There is very little conflict of evidence regarding the conduct of Richard Steger in attempting to pass the truck. There is no doubt that with knowledge on his part that he was in the vicinity of the declivity in the roadway over which he should have anticipated that an approaching vehicle might come at any moment, he deliberately attempted to pass the truck in reckless disregard to the safety of his passenger. When he actually saw the approaching Chrysler car within less than 200 feet, according to his own admission, instead of pulling his machine back behind the preceding truck which was running 40 miles an hour, as he could have easily done, he persisted in attempting to do the impossible [1 Cal. App. 2d 369] thing of cutting in ahead of the truck by accelerating his speed, knowing that the approaching car could escape a collision only by being forced off the highway into the dirt on the border thereof. There is substantial evidence that in passing the truck, the rear wheels of the Plymouth car skidded out upon the dirt shoulder and occupied a position making it impossible for the Chrysler machine to pass his car, even by running out to the extreme edge of the highway. Mr. Shimonek, who was driving the truck, said in that regard:

"It would be approximately 40 feet from the point where the accident occurred, ... I saw the car ... clear over on the ... the back end of the car was skidding to the left ... in the gravel clear off the highway, ... just opposite the back end of my truck."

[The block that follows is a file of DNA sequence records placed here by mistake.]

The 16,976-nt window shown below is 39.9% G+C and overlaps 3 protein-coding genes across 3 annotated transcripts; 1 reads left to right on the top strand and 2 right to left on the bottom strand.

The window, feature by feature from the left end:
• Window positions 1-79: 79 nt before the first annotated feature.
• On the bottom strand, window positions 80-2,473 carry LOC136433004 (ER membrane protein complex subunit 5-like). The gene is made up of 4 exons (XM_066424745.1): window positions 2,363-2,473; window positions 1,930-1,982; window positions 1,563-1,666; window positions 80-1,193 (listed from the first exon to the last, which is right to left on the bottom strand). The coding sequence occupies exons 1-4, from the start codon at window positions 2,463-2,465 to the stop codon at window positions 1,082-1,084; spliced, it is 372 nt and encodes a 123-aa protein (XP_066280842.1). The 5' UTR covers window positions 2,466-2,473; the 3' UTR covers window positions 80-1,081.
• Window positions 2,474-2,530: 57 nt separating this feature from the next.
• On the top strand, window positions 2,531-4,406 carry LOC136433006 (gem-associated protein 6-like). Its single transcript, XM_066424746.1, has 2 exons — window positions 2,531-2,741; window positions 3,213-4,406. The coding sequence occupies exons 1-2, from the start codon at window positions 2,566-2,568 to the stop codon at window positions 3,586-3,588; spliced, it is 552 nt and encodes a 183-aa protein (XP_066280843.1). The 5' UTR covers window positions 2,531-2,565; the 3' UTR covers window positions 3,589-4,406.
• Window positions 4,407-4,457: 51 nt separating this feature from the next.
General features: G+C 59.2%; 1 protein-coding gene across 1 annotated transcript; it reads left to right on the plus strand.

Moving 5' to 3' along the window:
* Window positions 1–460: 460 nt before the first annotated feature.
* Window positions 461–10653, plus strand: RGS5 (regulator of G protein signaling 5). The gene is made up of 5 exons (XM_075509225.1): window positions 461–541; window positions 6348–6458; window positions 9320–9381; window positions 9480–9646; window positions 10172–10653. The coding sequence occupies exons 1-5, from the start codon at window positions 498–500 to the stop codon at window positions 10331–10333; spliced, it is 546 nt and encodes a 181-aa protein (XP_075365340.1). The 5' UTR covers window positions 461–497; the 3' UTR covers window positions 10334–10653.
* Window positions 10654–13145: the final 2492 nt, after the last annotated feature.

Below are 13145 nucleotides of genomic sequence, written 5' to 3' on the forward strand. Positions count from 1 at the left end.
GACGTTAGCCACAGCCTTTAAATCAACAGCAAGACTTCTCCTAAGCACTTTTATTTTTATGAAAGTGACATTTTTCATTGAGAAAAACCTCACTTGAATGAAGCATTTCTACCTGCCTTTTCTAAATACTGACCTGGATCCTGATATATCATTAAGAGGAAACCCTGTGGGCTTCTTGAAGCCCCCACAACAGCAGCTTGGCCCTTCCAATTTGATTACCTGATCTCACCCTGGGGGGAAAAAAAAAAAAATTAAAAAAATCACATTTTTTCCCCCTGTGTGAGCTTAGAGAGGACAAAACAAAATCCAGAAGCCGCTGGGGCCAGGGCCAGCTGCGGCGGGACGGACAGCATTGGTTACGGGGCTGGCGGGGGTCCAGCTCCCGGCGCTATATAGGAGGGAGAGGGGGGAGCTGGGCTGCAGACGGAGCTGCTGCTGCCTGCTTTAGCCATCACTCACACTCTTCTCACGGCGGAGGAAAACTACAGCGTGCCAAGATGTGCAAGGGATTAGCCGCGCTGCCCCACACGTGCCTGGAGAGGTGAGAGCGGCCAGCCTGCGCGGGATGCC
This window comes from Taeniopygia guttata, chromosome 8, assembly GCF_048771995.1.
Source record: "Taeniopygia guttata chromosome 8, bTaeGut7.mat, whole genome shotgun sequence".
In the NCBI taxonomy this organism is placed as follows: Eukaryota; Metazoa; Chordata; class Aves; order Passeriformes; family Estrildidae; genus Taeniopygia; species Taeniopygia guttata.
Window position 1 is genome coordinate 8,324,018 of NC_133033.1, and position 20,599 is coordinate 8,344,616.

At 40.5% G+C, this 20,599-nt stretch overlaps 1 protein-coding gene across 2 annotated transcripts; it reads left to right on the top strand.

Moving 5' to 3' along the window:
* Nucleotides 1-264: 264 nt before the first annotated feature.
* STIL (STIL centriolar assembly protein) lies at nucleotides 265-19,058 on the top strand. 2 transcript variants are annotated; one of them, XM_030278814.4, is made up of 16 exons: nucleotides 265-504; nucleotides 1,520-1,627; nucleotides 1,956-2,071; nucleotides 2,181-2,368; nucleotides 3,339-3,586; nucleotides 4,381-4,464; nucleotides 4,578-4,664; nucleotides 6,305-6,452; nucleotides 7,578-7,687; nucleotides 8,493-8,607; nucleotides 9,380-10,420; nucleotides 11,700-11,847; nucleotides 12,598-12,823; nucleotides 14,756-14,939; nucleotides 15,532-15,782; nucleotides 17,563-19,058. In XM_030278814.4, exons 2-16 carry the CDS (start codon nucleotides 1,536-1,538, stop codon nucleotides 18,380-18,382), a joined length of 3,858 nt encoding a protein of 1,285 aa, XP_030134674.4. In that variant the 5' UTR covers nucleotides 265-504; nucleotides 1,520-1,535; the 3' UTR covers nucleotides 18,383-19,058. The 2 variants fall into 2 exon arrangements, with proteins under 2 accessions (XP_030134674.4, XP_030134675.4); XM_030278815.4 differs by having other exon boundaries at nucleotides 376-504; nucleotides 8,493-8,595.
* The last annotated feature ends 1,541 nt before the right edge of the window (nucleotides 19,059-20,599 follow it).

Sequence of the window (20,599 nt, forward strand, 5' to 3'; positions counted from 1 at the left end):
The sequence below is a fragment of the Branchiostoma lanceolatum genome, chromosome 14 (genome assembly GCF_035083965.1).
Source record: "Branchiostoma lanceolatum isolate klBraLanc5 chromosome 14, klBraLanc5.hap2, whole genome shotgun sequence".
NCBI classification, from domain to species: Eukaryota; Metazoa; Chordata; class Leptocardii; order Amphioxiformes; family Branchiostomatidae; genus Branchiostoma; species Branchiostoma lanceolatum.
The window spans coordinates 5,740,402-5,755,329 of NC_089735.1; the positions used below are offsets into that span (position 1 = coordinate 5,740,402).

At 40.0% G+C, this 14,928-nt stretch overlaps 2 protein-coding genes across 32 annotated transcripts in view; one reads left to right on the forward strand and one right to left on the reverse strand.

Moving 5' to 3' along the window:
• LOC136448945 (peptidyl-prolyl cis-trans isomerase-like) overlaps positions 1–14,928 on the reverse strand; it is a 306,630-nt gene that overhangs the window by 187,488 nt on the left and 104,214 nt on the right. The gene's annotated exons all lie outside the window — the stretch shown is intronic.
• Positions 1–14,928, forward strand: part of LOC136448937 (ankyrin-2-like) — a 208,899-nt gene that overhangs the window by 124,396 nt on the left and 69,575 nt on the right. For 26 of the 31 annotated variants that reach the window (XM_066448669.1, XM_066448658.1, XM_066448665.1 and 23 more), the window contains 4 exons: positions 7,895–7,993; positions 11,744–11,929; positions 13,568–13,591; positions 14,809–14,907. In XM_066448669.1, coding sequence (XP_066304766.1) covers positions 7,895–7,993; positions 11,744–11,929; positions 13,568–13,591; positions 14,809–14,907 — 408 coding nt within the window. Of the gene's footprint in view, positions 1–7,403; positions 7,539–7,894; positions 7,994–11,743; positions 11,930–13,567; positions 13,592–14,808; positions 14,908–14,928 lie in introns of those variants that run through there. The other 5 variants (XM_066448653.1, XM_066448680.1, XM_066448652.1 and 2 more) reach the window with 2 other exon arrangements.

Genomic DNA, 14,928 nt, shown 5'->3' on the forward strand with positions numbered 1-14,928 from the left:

Mrs. Grady testified in that regard: "As I came up over the hill I saw a truck traveling in a southerly direction. ... It was very close to me. ... It (the Plymouth car) shot out across in front of me to the left hand (east) side of the road and immediately came right back and struck me. ... Q. About how fast were you going when you first saw the Plymouth car? A. About twenty-five miles an hour. ... I jammed on my brakes but I didn't have a chance. ... I saw it when it shot out from behind the truck. ... It came right out from back of the truck as though it was attempting to pass, and on across the highway to the left hand (east) side in front of me. ... Just about here (indicating) is where the other machine crossed the highway. ... This is the dirt road out here. This car crossed in front of me, ... circled around, ... he was going at an excessive rate of speed, and I thought when he got over on the left hand side of the road that he would keep on straight. If he had, the accident would never have happened, but he turned his car, and when he turned his car that's when I saw him coming toward me, and I put on my brakes."